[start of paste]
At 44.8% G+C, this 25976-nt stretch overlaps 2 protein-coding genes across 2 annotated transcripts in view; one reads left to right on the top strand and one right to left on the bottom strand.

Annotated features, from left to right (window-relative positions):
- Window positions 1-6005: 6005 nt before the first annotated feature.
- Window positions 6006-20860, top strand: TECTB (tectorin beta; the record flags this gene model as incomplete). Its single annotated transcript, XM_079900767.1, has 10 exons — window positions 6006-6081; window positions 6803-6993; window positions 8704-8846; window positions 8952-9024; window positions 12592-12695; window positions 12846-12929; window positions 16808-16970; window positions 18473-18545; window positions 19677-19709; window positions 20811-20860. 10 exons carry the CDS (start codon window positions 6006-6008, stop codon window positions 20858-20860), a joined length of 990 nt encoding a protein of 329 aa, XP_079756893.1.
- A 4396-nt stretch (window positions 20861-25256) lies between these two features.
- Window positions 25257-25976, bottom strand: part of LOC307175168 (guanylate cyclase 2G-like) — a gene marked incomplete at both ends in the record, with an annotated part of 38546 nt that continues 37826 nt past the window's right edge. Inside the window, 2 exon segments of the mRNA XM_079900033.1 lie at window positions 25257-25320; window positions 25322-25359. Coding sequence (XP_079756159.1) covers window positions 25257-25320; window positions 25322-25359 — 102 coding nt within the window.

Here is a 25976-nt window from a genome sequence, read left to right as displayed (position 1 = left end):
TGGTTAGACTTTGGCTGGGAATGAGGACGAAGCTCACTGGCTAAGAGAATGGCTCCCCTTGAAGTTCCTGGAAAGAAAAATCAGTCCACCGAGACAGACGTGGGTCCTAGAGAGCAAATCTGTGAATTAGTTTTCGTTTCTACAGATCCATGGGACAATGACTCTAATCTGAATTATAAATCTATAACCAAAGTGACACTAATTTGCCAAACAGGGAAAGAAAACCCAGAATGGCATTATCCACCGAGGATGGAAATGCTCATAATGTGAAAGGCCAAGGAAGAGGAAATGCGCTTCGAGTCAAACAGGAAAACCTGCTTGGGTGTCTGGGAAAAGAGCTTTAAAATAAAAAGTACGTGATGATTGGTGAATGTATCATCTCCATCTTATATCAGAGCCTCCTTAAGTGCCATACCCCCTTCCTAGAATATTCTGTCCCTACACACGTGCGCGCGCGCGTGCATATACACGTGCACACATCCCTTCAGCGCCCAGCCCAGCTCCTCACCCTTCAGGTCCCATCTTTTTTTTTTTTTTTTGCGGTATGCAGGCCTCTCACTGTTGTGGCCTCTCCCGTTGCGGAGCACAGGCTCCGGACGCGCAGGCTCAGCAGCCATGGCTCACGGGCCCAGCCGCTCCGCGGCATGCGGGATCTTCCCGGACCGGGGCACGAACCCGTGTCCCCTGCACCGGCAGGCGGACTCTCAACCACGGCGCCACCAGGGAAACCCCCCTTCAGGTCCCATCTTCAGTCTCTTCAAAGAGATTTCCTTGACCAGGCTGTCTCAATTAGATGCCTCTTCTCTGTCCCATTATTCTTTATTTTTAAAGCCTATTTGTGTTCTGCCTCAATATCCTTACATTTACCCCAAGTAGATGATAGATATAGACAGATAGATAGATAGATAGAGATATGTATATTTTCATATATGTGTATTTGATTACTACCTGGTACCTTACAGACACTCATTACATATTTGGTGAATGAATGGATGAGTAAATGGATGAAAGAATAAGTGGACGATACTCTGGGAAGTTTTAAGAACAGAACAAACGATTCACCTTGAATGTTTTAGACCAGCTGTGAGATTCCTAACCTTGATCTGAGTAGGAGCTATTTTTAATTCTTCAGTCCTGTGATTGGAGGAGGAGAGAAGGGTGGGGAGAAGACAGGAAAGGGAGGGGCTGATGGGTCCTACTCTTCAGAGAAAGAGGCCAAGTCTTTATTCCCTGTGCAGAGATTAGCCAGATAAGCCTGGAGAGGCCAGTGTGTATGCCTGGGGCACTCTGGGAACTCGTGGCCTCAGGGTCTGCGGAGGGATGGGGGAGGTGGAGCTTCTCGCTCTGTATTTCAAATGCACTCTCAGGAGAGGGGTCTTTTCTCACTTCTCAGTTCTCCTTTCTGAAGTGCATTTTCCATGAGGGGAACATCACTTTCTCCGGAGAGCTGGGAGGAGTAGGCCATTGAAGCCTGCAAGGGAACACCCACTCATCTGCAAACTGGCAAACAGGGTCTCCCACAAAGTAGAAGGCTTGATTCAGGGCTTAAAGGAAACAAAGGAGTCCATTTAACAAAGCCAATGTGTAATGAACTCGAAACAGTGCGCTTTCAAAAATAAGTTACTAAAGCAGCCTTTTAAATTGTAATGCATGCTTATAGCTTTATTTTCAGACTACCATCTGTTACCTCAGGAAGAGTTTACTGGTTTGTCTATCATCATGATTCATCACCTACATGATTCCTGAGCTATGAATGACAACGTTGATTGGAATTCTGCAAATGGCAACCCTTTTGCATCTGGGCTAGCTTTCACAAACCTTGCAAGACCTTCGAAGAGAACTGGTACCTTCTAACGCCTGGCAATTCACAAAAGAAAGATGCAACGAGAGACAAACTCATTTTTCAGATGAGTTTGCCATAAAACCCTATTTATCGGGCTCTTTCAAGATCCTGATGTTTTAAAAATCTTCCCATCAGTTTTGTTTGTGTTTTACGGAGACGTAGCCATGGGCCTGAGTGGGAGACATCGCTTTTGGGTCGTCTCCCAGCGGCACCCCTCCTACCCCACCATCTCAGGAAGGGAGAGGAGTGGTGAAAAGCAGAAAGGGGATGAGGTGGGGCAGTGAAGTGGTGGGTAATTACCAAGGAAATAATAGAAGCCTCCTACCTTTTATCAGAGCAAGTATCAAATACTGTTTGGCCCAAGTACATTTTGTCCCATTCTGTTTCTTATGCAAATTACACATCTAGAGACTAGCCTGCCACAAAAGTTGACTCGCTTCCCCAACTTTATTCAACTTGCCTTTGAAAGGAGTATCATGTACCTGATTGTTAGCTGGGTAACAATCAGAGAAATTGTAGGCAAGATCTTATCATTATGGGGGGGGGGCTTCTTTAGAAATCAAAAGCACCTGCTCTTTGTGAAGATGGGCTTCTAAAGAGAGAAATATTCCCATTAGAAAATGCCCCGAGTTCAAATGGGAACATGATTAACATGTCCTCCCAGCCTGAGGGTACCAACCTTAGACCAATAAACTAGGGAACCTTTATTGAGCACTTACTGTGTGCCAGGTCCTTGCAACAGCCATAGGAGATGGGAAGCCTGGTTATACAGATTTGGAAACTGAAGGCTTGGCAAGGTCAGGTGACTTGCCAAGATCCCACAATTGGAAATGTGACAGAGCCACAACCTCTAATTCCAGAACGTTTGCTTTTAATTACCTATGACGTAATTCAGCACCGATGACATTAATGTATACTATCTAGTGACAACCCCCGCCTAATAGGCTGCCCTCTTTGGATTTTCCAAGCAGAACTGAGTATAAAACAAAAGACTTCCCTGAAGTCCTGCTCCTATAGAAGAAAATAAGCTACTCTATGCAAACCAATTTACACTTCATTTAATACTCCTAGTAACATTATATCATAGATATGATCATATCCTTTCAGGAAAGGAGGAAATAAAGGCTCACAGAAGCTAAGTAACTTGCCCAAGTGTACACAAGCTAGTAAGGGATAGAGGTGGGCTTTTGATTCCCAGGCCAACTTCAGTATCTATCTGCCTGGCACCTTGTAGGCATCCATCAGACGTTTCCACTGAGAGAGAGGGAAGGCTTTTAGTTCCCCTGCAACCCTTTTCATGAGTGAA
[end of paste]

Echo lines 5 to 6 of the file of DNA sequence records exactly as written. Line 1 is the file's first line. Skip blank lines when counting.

- A 4396-nt stretch (window positions 20861-25256) lies between these two features.
- Window positions 25257-25976, bottom strand: part of LOC307175168 (guanylate cyclase 2G-like) — a gene marked incomplete at both ends in the record, with an annotated part of 38546 nt that continues 37826 nt past the window's right edge. Inside the window, 2 exon segments of the mRNA XM_079900033.1 lie at window positions 25257-25320; window positions 25322-25359. Coding sequence (XP_079756159.1) covers window positions 25257-25320; window positions 25322-25359 — 102 coding nt within the window.